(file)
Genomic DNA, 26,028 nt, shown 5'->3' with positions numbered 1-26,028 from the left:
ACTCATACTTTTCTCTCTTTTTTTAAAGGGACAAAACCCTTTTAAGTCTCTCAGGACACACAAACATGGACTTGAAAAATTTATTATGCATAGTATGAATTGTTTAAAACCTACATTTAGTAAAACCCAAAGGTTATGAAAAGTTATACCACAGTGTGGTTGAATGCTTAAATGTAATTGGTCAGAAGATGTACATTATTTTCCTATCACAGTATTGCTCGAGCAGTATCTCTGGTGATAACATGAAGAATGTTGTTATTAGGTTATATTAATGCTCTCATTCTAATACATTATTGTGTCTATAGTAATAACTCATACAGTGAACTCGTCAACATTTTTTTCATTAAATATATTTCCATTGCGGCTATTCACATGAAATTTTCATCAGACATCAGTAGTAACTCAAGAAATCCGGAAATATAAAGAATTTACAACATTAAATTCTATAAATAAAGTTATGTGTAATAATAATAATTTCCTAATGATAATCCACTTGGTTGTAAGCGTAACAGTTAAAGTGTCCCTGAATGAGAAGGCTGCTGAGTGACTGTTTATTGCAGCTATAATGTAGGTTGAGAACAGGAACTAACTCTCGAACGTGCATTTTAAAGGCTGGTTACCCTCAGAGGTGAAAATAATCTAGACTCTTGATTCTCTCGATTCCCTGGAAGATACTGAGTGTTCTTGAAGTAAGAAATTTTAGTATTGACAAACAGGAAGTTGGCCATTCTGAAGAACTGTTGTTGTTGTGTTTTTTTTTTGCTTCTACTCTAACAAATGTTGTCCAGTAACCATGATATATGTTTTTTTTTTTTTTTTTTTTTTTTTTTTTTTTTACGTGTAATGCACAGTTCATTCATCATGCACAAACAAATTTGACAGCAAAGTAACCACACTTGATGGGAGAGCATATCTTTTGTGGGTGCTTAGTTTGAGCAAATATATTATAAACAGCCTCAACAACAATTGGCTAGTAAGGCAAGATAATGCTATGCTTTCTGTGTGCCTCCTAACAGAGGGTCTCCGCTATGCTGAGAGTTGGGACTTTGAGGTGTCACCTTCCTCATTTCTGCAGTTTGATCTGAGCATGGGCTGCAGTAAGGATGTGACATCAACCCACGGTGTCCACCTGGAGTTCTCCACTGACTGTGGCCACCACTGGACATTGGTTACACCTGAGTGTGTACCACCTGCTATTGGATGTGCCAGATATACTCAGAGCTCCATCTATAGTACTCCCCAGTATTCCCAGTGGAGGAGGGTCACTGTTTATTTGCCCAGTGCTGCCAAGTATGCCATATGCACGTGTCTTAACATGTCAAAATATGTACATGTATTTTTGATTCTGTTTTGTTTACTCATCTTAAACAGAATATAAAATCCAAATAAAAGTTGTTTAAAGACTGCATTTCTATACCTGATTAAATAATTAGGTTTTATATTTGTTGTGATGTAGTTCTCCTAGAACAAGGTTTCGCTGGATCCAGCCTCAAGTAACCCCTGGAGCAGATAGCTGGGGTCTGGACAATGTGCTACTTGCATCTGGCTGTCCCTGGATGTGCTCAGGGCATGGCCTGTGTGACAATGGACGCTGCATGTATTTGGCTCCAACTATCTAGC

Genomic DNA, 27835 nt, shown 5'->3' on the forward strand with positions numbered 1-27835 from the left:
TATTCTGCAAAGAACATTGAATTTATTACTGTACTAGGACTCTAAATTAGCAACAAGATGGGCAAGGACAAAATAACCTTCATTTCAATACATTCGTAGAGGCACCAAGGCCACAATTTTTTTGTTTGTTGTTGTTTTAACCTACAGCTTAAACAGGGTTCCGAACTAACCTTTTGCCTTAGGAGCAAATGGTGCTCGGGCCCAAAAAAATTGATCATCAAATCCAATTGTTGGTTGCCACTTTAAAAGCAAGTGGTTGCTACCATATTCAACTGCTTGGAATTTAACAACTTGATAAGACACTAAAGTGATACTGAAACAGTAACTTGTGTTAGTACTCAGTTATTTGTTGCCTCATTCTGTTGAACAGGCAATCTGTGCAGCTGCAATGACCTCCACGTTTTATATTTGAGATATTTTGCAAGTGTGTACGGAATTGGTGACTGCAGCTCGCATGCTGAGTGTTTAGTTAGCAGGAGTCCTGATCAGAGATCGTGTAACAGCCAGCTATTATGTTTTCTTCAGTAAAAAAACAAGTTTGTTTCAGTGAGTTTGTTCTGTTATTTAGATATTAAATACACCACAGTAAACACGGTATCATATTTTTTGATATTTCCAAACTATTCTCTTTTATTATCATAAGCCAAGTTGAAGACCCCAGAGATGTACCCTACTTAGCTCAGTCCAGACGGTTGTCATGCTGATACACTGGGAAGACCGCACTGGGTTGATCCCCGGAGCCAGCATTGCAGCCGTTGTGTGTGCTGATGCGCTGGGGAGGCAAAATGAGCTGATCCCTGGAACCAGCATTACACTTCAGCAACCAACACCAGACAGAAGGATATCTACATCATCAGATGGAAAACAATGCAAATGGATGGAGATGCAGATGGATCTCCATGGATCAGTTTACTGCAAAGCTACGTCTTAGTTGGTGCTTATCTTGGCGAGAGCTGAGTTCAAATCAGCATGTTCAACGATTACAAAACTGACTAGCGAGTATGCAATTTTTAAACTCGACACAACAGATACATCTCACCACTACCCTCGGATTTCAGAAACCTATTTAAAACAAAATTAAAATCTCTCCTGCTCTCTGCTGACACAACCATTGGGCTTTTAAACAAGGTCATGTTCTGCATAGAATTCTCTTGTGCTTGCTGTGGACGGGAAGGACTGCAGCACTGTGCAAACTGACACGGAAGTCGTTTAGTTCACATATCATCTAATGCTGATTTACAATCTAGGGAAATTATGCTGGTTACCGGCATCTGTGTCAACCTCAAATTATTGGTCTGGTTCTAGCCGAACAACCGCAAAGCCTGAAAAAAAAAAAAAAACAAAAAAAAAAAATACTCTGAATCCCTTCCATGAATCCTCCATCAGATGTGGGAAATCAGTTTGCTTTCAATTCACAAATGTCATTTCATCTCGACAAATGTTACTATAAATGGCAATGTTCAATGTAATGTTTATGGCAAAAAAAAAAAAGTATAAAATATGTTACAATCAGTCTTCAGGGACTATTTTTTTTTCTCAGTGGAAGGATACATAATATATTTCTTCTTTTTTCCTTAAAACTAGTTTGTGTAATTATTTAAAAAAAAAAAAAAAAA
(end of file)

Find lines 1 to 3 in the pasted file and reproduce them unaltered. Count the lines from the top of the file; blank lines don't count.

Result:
Genomic DNA, 26,028 nt, shown 5'->3' with positions numbered 1-26,028 from the left:
ACTCATACTTTTCTCTCTTTTTTTAAAGGGACAAAACCCTTTTAAGTCTCTCAGGACACACAAACATGGACTTGAAAAATTTATTATGCATAGTATGAATTGTTTAAAACCTACATTTAGTAAAACCCAAAGGTTATGAAAAGTTATACCACAGTGTGGTTGAATGCTTAAATGTAATTGGTCAGAAGATGTACATTATTTTCCTATCACAGTATTGCTCGAGCAGTATCTCTGGTGATAACATGAAGAATGTTGTTATTAGGTTATATTAATGCTCTCATTCTAATACATTATTGTGTCTATAGTAATAACTCATACAGTGAACTCGTCAACATTTTTTTCATTAAATATATTTCCATTGCGGCTATTCACATGAAATTTTCATCAGACATCAGTAGTAACTCAAGAAATCCGGAAATATAAAGAATTTACAACATTAAATTCTATAAATAAAGTTATGTGTAATAATAATAATTTCCTAATGATAATCCACTTGGTTGTAAGCGTAACAGTTAAAGTGTCCCTGAATGAGAAGGCTGCTGAGTGACTGTTTATTGCAGCTATAATGTAGGTTGAGAACAGGAACTAACTCTCGAACGTGCATTTTAAAGGCTGGTTACCCTCAGAGGTGAAAATAATCTAGACTCTTGATTCTCTCGATTCCCTGGAAGATACTGAGTGTTCTTGAAGTAAGAAATTTTAGTATTGACAAACAGGAAGTTGGCCATTCTGAAGAACTGTTGTTGTTGTGTTTTTTTTTTGCTTCTACTCTAACAAATGTTGTCCAGTAACCATGATATATGTTTTTTTTTTTTTTTTTTTTTTTTTTTTTTTTTACGTGTAATGCACAGTTCATTCATCATGCACAAACAAATTTGACAGCAAAGTAACCACACTTGATGGGAGAGCATATCTTTTGTGGGTGCTTAGTTTGAGCAAATATATTATAAACAGCCTCAACAACAATTGGCTAGTAAGGCAAGATAATGCTATGCTTTCTGTGTGCCTCCTAACAGAGGGTCTCCGCTATGCTGAGAGTTGGGACTTTGAGGTGTCACCTTCCTCATTTCTGCAGTTTGATCTGAGCATGGGCTGCAGTAAGGATGTGACATCAACCCACGGTGTCCACCTGGAGTTCTCCACTGACTGTGGCCACCACTGGACATTGGTTACACCTGAGTGTGTACCACCTGCTATTGGATGTGCCAGATATACTCAGAGCTCCATCTATAGTACTCCCCAGTATTCCCAGTGGAGGAGGGTCACTGTTTATTTGCCCAGTGCTGCCAAGTATGCCATATGCACGTGTCTTAACATGTCAAAATATGTACATGTATTTTTGATTCTGTTTTGTTTACTCATCTTAAACAGAATATAAAATCCAAATAAAAGTTGTTTAAAGACTGCATTTCTATACCTGATTAAATAATTAGGTTTTATATTTGTTGTGATGTAGTTCTCCTAGAACAAGGTTTCGCTGGATCCAGCCTCAAGTAACCCCTGGAGCAGATAGCTGGGGTCTGGACAATGTGCTACTTGCATCTGGCTGTCCCTGGATGTGCTCAGGGCATGGCCTGTGTGACAATGGACGCTGCATGTATTTGGCTCCAACTATCTAGC

Genomic DNA, 27835 nt, shown 5'->3' on the forward strand with positions numbered 1-27835 from the left: